• The Antipode Film Project - Antipode Online

    The journal Antipode celebrated its 50th anniversary in 2019, and one of the ways in which we are marking the event is the launch of the Antipode Film Project. We have commissioned two publicly accessible online documentaries presenting some of radical geography’s leading thinkers. Speaking to a wide audience, from undergraduate students both within and beyond the discipline, as well as an interested public outside the university, we hope these films will offer cutting-edge resources for interpreting and changing our world.

    The Project envisioned short, engaging interventions from scholars “on location”, that is, in a place where they work, that their work speaks to or illuminates in some way. The films would introduce viewers to some of the most provocative thinking from critical geography’s leading lights. They would have attitude and directness, and be timely and pressing – springboards for discussion, inciting conversation. Among other things, we imagined the presenters might meditate on a “live” event or reflect on strategies for change or forms of organisation producing a more socially just and radically democratic life. Or they might comment on the state of radical practice and theory or introduce debate and disagreement around a politically contentious issue.

    Geographies of Racial Capitalism with Ruth Wilson Gilmore and David Harvey and the City are documentaries of the highest quality; both will be made available in perpetuity through our websites, AntipodeOnline.org and Wiley Online Library. Professors Ruth Wilson Gilmore and David Harvey were invited by the trustees of the Antipode Foundation to participate in the Project, working with directors Kenton Card and Brett Story respectively to talk about their research and its implications for praxis. We hope that the films will form a distinctive archive, preserved for teachers, researchers, and anyone with an interest in the history, present condition, and future directions of critical geography.

    #capitalism #géopolitique_critique #résistance #université_populaire

  • Mouvements antiracistes : un tournant dans l’histoire ?

    Alors que des réflexions débutent dans plusieurs pays sur le sort des statues d’esclavagistes, suite à leurs dégradations, le président français a affirmé son refus que la République « déboulonne des statues ». Comment traiter la mémoire de l’esclavage et de la colonisation dans l’espace public ? Après les manifestations massives aux États-Unis et les rassemblements en France, assiste-t-on à un renouveau des mouvements antiracistes ? Notre invitée est Françoise Vergès, politologue, historienne, autrice notamment de “Un féminisme décolonial” paru en 2019 aux éditions La Fabrique. Source : France Culture

  • Desire-based research

    “Communities in struggle, particularly Indigenous and negatively racialised communities should avoid “damage-centred” preoccupations and move towards research that is “desire-based (See Tuck 2009).”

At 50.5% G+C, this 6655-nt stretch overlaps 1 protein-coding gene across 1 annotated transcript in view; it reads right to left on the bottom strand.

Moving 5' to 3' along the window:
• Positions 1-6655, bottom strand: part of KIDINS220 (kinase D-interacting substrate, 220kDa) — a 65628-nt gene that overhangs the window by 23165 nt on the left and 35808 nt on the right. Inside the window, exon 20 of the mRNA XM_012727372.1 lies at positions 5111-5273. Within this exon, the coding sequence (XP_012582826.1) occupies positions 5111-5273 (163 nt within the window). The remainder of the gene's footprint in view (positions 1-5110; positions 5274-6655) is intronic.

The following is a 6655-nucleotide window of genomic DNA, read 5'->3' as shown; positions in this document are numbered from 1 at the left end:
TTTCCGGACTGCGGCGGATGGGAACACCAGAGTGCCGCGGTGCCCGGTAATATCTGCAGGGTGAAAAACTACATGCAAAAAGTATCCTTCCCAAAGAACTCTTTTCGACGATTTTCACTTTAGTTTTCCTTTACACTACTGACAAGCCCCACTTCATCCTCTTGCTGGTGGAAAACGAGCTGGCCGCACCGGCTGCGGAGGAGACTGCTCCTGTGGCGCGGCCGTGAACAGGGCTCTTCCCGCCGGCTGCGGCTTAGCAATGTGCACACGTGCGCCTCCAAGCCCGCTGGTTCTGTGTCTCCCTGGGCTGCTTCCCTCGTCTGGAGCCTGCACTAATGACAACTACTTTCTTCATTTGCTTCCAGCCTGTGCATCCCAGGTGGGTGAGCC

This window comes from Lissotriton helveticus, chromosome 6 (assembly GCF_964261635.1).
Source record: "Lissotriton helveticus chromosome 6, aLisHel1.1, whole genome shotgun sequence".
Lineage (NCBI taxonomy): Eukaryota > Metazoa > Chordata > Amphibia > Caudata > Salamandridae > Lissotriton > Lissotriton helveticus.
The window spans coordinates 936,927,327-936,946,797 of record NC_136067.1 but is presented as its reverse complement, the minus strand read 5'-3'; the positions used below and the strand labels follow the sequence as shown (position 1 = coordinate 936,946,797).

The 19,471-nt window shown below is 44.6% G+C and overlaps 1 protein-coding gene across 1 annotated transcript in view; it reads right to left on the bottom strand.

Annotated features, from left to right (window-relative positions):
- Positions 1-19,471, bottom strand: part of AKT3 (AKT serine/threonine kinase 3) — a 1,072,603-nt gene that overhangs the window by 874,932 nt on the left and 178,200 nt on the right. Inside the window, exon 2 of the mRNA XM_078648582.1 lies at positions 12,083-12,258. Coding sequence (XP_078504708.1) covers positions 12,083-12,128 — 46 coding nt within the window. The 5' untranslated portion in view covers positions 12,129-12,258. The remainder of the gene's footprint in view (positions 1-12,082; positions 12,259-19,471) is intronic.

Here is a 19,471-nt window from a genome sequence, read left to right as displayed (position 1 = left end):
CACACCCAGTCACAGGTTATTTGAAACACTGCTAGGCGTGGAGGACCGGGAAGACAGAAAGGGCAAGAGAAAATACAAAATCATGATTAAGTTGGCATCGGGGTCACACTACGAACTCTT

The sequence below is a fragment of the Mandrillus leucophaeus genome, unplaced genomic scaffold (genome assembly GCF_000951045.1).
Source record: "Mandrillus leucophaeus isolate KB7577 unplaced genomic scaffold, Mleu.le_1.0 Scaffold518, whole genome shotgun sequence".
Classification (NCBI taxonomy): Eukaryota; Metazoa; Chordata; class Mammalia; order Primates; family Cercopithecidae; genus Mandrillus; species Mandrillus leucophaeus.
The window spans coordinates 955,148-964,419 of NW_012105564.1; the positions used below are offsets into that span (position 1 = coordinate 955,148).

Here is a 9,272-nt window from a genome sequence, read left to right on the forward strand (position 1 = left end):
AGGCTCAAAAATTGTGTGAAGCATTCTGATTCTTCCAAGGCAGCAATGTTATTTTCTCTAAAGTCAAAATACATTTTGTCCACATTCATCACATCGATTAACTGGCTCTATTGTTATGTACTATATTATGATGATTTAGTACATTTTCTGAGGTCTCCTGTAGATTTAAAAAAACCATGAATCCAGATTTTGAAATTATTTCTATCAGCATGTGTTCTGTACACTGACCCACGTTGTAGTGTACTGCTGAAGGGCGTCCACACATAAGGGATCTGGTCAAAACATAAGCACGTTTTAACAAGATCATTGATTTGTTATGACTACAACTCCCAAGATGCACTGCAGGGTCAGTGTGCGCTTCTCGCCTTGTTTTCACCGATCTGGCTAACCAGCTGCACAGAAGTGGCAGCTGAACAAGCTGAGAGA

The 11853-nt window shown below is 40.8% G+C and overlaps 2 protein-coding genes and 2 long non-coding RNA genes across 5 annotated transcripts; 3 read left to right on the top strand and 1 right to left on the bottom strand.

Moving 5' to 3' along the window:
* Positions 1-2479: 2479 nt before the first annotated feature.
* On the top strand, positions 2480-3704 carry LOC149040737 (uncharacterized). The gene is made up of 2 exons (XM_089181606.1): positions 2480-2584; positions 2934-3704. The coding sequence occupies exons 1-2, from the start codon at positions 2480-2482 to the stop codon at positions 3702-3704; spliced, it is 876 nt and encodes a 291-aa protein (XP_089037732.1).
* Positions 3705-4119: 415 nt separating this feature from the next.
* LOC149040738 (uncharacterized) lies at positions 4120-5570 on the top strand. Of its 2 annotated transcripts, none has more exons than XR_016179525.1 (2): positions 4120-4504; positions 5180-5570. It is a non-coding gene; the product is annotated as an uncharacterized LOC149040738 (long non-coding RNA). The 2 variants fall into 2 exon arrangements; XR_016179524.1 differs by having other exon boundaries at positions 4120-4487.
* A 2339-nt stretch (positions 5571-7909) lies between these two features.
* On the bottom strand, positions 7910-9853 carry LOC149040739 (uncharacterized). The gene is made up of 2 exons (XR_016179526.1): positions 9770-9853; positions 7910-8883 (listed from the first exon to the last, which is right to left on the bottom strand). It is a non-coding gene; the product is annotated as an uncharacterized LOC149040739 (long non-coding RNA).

“Tuck’s clarion call to privilege desire over damage is neither meant to indicate that the consequences of colonialism are “over,” nor is Tuck suggesting that intergenerational and persisting colonial trauma go unspoken of or be denied. Rather, Tuck is offering desire-based research as an “antidote” to the dangers posed by damage-centred research which pathologises communities and defines them either by their injuries – or what they are perceived to be lacking.”

    Source: “This present relationship and its beauty…”: Indigenous Youth Activism and Desire-based Research in the Postcolonial Caribbean - Antipode Online

  • How friendship makes cities

    Male migrants’ caring friendships (dostis) make cities, Delhi, run. One of capitalism’s “hidden abodes”, these friendships cradle the urban poor through its insecurities and violences. Friendships create wiggle room: the space-times for making meaningful lives. The fluidity of friendships, the multiple forms of relatedness and betrayal they encompass, are particularly well suited to subtending informal economy work. Based on interviews with working class men, I argue: friendships are ontologies through which male migrants experience a city as a particular city. The city figures in the imaginations of men as a space of possibility for friendships not defined by caste, kinship, and gender relations. Translated into everyday practices of “caring karna”, the city is where the “doing of caring” across difference materializes. But friendship is agonistic, fraught and fragile; always vulnerable to unfriending, based on those very plays of difference, which may re-orient people away from it. In ephemeral and infinite friendships, men care by standing witness to violence, to fight against indifference, to stake citizens’ claims to a just city. Friendship offers social scientists and working-class migrants wiggle room, a space of hopeful, dynamic, and relational sociality, integral to a vision of the city as a space of possibility.

    Priti Ramamurthy is a Professor in the Department of Gender, Women and Sexuality Studies at the University of Washington. An ethnographer, she has returned to the same villages in the Telangana region of southern India for three decades, to understand the relationship between the social reproduction of families, lives and livelihoods and processes of agrarian transformation. Prof. Ramamurthy’s articulation of feminist commodity chain analysis, as a way to track the creation of value and gendered identities, is a methodological contribution to studies of gender and globalization.

    – Antipode Online

    #peace #ville #urban studies